Post contributed by Hanne Blank, recipient of a Mary Lily Research Grant from the Sallie Bingham Center for Women’s History and Culture.
In 1976, the year of the American Bicentennial and countless celebrations thereof, the D.A.R. set forth a Bicentennial Declaration, a four-page statement of its beliefs. In it, they took American culture and American men to task for dozens of crimes and misdemeanors perpetrated against womankind, calling “for an end to the conspiracy against women by the Man’s church and the Man’s state… the destruction of patriarchy, the rule of men over women.”
If this doesn’t sound much like the D.A.R. you’ve heard of, there’s good reason: this proclamation wasn’t issued by the Daughters of the American Revolution, but by a cadre of firebrand lesbian feminists – Dykes for an Amerikan Revolution — who cheerfully reclaimed the über-Establishment group’s acronym for themselves. Far from wanting to celebrate some elite patrimony, this D.A.R. wanted “full power to levy war against sexism, racism, classism and all other oppressions…with a firm reliance on the strengths of our pioneer foremothers and sisters, reborn in us, as lesbian feminists.”
The D.A.R.’s “Lesbian Feminist Declaration of 1976” is just one of many lesbian feminist manifestos, mission statements, memoirs, and utopian missives tucked into the papers of the Atlanta Lesbian Feminist Alliance (ALFA), bright traces of an era not so very long ago where many second-wave feminists, not just the D.A.R., engaged in a very different American experiment.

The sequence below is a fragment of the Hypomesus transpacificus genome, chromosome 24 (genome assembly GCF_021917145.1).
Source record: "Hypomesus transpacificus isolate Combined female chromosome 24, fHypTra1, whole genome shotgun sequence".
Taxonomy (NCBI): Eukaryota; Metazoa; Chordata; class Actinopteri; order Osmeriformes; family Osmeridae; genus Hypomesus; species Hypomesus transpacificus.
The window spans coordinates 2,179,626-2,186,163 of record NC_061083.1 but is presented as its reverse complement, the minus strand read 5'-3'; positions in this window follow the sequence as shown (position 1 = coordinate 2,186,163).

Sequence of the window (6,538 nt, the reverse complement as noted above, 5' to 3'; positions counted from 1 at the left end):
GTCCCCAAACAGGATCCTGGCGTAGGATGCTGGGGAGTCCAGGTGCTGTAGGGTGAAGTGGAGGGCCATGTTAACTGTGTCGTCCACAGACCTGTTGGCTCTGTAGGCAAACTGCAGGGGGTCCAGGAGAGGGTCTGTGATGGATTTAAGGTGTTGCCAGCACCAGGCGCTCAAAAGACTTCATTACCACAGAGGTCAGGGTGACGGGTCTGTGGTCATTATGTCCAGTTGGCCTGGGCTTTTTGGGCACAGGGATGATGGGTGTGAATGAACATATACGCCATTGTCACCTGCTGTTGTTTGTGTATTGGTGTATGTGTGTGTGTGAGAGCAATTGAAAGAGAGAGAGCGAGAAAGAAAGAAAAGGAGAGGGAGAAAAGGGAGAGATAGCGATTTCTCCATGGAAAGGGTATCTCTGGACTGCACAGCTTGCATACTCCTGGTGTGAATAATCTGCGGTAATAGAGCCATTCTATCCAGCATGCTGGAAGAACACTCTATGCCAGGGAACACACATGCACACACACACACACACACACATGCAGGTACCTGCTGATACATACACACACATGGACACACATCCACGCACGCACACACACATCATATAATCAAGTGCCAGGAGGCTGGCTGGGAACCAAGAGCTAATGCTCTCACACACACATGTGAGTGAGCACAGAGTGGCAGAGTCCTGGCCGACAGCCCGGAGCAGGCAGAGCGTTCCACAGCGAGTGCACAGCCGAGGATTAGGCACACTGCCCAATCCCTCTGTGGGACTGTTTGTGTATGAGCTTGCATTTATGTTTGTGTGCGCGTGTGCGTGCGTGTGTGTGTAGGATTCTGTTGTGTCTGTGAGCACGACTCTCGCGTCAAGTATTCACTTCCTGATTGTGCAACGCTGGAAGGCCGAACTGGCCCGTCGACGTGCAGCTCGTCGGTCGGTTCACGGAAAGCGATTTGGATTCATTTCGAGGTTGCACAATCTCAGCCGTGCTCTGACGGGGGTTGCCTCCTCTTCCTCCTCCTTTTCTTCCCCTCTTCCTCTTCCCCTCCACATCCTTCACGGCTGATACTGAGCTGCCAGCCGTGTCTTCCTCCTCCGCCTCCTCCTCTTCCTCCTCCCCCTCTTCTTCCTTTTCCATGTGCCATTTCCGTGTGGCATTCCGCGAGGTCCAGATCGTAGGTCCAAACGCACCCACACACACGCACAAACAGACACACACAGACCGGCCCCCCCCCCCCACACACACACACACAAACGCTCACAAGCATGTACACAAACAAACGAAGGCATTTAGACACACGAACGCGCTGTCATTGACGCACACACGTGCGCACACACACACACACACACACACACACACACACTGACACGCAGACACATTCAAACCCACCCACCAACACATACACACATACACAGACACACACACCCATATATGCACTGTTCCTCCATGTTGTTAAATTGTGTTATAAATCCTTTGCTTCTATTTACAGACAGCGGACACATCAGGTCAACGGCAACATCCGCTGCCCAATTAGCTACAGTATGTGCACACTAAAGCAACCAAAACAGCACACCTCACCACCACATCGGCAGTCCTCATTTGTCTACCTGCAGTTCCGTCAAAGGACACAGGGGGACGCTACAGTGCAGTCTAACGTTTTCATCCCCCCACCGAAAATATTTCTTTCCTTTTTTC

Riffling through ALFA’s papers is a deep dive into this social and political moment. Even a cursory tour through the twenty-some years of ALFA’s newsletters, pamphlets, and papers overwhelms the researcher with a sense of a tight, sometimes contentious community full of heady politics, plans, and personalities. It is surprisingly seductive. I did not approach the ALFA papers to research the group itself – I research feminist health care in the South, and was looking specifically to find out the extent to which it might’ve been part of the concerns of the lesbian community in Atlanta’s 1970s and 1980s – and yet in a matter of hours I fell headlong down the proverbial rabbit hole.
Imagine, if you will, a rented clubhouse to which any member could – by arrangement – get a key. A woman, or a group of women, might unlock the doors of the ALFA house to visit the ALFA library, hold a meeting, convene a coven, or put together a potluck. Imagine the voices, the laughter, the intensity of a small house full of passionate, thoughtful, iconoclastic, sometimes hot-headed women learning, organizing, and socializing.